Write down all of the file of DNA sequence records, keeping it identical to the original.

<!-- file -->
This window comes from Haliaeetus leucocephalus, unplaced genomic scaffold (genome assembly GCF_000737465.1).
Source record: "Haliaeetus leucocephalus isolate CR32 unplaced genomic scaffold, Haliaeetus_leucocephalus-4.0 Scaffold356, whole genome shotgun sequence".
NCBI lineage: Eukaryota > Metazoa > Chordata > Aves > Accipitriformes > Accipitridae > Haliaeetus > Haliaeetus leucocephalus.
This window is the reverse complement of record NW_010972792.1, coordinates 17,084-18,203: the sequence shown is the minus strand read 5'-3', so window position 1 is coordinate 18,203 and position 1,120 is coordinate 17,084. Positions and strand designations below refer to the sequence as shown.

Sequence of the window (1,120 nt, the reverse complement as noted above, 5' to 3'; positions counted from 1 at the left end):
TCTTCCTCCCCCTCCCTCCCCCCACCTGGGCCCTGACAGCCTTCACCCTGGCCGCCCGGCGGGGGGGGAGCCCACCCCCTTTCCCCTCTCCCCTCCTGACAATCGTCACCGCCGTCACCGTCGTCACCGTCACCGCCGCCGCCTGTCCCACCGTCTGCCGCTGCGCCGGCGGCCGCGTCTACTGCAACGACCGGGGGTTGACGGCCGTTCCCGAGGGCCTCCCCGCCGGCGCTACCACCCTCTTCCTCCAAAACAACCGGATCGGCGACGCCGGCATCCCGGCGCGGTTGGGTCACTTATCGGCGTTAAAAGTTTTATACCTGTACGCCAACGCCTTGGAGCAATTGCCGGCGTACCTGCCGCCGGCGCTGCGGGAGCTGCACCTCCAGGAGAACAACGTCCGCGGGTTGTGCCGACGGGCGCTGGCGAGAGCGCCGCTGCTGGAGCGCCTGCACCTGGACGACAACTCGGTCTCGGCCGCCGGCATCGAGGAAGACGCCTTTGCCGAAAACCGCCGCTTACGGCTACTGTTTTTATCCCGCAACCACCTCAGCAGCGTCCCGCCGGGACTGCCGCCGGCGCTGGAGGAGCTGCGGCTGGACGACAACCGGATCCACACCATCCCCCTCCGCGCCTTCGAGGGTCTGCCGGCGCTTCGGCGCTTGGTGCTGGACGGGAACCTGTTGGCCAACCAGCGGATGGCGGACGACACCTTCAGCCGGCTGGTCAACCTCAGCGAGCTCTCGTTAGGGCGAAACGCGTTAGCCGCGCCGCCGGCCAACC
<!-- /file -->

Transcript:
This window comes from Haliaeetus leucocephalus, unplaced genomic scaffold (genome assembly GCF_000737465.1).
Source record: "Haliaeetus leucocephalus isolate CR32 unplaced genomic scaffold, Haliaeetus_leucocephalus-4.0 Scaffold356, whole genome shotgun sequence".
NCBI lineage: Eukaryota > Metazoa > Chordata > Aves > Accipitriformes > Accipitridae > Haliaeetus > Haliaeetus leucocephalus.
This window is the reverse complement of record NW_010972792.1, coordinates 17,084-18,203: the sequence shown is the minus strand read 5'-3', so window position 1 is coordinate 18,203 and position 1,120 is coordinate 17,084. Positions and strand designations below refer to the sequence as shown.

Sequence of the window (1,120 nt, the reverse complement as noted above, 5' to 3'; positions counted from 1 at the left end):
TCTTCCTCCCCCTCCCTCCCCCCACCTGGGCCCTGACAGCCTTCACCCTGGCCGCCCGGCGGGGGGGGAGCCCACCCCCTTTCCCCTCTCCCCTCCTGACAATCGTCACCGCCGTCACCGTCGTCACCGTCACCGCCGCCGCCTGTCCCACCGTCTGCCGCTGCGCCGGCGGCCGCGTCTACTGCAACGACCGGGGGTTGACGGCCGTTCCCGAGGGCCTCCCCGCCGGCGCTACCACCCTCTTCCTCCAAAACAACCGGATCGGCGACGCCGGCATCCCGGCGCGGTTGGGTCACTTATCGGCGTTAAAAGTTTTATACCTGTACGCCAACGCCTTGGAGCAATTGCCGGCGTACCTGCCGCCGGCGCTGCGGGAGCTGCACCTCCAGGAGAACAACGTCCGCGGGTTGTGCCGACGGGCGCTGGCGAGAGCGCCGCTGCTGGAGCGCCTGCACCTGGACGACAACTCGGTCTCGGCCGCCGGCATCGAGGAAGACGCCTTTGCCGAAAACCGCCGCTTACGGCTACTGTTTTTATCCCGCAACCACCTCAGCAGCGTCCCGCCGGGACTGCCGCCGGCGCTGGAGGAGCTGCGGCTGGACGACAACCGGATCCACACCATCCCCCTCCGCGCCTTCGAGGGTCTGCCGGCGCTTCGGCGCTTGGTGCTGGACGGGAACCTGTTGGCCAACCAGCGGATGGCGGACGACACCTTCAGCCGGCTGGTCAACCTCAGCGAGCTCTCGTTAGGGCGAAACGCGTTAGCCGCGCCGCCGGCCAACC